A quick glance at the leading magazines of today clearly shows what people prefer. Business magazines, such as Business Week, extort the value of wealth and success in business. Celebrity magazines, such as People glory in the fame and wealth of the stars. Turning to television, channels such as VH1 and MTV show the houses, cars, fame and wealth of celebrities and, of course, these things are all held up as being of great value. Many of the music videos, a defining art form of the 21st century, present the glory of wealth, fame and power. Given that art tends to reflect the values of a culture, it seems evident that wealth, fame and power are valued and preferred in this culture. If additional evidence is needed, a survey of the rest of the media will reveal that the general glorification of wealth, success and material goods is common. Thus it may be safely concluded that the media provides ample evidence that material success is preferable.
Third, there is the fact that many people pursue material goods at the expense of non-material goods. For example, people are willing to engage in degrading activities for material gain or fame. Reality television shows such as Fear Factor, Flavor of Love, the various versions of Survivor and similar shows make this quite evident. Magazines such as Maxim, Playboy, Playgirl, Penthouse and Hustler also make it clear that people are willing to engage in degrading behavior for the sake of money and fame. As another example, people are willing to sacrifice their physical and mental health in order to acquire money. In Japan, for example, people have been known to work themselves to death. In the United States, people are willing to work long hours and focus on their careers at the expense of their personal relationships in order to achieve material success. As a final example, people are quite willing to engage in immoral behavior for material success. People lie, cheat, steal and murder in order to gain material goods. Dictators throughout history ranging from Caesar through Hussein have been willing to employ the most terrible methods to secure their material power. These facts indicate that people greatly value material goods and, given the above argument, it would follow that these goods are preferable.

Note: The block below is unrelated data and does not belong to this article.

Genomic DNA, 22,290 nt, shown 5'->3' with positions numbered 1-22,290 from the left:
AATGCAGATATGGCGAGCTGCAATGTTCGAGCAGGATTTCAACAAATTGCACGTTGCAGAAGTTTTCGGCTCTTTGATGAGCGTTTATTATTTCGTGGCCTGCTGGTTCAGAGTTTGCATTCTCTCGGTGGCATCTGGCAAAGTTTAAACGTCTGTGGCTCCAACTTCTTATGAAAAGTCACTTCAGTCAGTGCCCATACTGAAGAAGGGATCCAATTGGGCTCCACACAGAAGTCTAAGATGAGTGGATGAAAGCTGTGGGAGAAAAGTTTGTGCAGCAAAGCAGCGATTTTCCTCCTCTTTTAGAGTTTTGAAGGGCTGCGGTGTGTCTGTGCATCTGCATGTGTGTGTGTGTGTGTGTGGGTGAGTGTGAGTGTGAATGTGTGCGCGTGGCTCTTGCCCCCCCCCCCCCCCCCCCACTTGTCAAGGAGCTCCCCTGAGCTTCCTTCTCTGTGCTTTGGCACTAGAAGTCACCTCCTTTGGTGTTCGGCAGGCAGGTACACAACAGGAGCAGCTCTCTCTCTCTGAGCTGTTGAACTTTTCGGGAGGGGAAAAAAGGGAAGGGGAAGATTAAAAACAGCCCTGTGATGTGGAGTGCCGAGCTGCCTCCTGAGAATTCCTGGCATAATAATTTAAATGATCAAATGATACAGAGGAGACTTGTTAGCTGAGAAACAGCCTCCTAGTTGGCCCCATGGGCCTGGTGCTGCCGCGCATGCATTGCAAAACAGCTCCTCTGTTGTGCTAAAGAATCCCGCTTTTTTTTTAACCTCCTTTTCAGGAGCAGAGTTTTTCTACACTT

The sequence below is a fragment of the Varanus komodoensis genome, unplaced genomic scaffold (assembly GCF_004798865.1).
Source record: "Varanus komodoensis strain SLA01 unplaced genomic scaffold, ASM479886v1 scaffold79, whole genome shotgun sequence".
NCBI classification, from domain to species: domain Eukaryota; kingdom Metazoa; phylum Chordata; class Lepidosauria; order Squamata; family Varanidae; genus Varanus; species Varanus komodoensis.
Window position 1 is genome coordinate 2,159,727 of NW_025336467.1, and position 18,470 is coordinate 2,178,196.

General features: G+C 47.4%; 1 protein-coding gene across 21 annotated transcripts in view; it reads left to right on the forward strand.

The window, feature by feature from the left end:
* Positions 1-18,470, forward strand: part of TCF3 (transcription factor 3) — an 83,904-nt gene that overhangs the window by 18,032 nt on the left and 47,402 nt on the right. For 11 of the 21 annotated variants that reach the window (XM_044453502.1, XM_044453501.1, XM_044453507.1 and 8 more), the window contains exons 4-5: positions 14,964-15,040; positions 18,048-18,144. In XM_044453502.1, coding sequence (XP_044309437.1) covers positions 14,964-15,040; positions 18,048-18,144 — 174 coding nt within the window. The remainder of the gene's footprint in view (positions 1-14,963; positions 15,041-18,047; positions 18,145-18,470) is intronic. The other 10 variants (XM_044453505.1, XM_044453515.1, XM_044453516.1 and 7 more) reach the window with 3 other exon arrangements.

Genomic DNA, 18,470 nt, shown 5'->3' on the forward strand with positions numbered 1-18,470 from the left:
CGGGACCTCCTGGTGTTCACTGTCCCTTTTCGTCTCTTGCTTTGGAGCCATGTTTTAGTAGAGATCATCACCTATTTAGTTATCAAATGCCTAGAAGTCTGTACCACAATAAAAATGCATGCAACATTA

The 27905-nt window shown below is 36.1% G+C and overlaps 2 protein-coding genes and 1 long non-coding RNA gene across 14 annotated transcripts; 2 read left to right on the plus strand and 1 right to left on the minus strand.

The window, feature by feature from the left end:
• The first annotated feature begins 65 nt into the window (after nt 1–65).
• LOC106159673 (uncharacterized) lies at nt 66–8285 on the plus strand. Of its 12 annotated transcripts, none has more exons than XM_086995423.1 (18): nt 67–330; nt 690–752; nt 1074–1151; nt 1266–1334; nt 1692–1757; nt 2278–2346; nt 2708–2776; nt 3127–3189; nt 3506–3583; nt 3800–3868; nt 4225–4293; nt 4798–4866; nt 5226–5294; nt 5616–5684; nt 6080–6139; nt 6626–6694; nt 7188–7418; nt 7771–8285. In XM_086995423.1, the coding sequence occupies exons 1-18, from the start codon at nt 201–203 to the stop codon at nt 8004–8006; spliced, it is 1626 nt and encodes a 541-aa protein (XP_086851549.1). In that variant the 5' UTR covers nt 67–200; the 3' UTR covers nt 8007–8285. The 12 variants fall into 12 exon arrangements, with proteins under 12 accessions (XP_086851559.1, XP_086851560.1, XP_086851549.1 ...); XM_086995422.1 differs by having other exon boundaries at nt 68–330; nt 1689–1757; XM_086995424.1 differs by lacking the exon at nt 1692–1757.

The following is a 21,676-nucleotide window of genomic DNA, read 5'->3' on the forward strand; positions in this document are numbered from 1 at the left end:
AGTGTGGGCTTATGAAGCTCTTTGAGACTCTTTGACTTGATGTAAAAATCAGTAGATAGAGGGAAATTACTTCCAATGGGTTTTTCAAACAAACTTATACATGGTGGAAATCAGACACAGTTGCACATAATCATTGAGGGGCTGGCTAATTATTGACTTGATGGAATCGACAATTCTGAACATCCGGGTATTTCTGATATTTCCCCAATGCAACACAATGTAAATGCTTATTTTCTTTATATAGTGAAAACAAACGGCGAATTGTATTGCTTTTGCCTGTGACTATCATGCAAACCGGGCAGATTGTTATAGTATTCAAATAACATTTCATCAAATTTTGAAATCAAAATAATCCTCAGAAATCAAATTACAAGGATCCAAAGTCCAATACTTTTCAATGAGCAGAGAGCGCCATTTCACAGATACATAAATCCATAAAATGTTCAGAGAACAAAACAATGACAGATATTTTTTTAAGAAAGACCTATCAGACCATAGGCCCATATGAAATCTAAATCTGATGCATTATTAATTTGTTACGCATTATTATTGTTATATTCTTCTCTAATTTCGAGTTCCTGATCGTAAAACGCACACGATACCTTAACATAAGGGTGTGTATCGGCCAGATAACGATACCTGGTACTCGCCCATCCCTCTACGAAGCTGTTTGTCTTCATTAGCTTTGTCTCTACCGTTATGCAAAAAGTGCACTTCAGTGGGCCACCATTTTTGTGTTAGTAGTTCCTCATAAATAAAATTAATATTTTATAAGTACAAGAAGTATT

Fourth, people are willing to risk punishment in order to acquire material goods. Prisons are full of people, ranging from former corporate officers to petty thieves, who committed crimes in the attempt to make material gains or in search of material pleasures. Given that people will risk terrible punishments in order to gain material goods, it seems reasonable to believe that these goods are preferable.
Overall, given the arguments presented above, it seems eminently reasonable to accept that material goods are what people prefer and hence are preferable. What remains is showing how being unjust enables one to better acquire such goods.
Consider, if you will, two people who are each starting their own software companies. One, Bad Bill is unjust. The other, Sweet Polly is just. Now, imagine a situation in which both Bill and Polly stumble across a lost CD at a technology expo. This CD, of course, contains key trade secrets of another competing company. Polly will, of course, return the CD to the rightful owners and will not look at any of the details- the information does not belong to her. Bill will, of course, examine the secrets and thus gain an edge on the competition. This will increase his immediate chance of success over the competition.
Now imagine what will happen if Sweet Polly continues along the path of justice. She will never take unfair advantage of her competition, she will never exploit unjust loopholes in the tax laws, and she will never put people out of work just to gain a boost to the value of her company’s stock. She will always offer the best products she can provide at a fair price.
In direct contrast, if Bad Bill follows his path of injustice, he will use every advantage he can gain to defeat his competition and maximize his profits. He will gladly exploit any tax loophole in order to minimize his expenses. He will put people out of work in order to boost the value of the company stock. His main concern will be getting as much as possible for his products and he will make them only good enough that they can be sold.
Given these approaches and the history of business in America, it is most likely that Sweet Polly’s company will fail. The best she can hope for is being a very, very small fish in a vast corporate ocean. In stark contrast, Bad Bill’s company will swell with profits and grow to be a dominant corporation.
In the real world, Bad Bill’s unjust approach could lead him to a bad end. However, even in reality the chance is rather slight and, given Glaucon’s conditions, it must be assumed that Bill is never caught and never punished. In the real world, Polly’s chances of success would be rather low, this showing that her choice is a poor one-even in reality. Adding in Glaucon’s conditions, she would have nothing but her justice and her poor, pathetic life. Given these conditions, it should be clear that Bill’s choice for injustice is preferable to Polly’s choice.
Naturally, more than a story is needed to make the general point that injustice is superior to justice. Fortunately a more formal argument can be provided.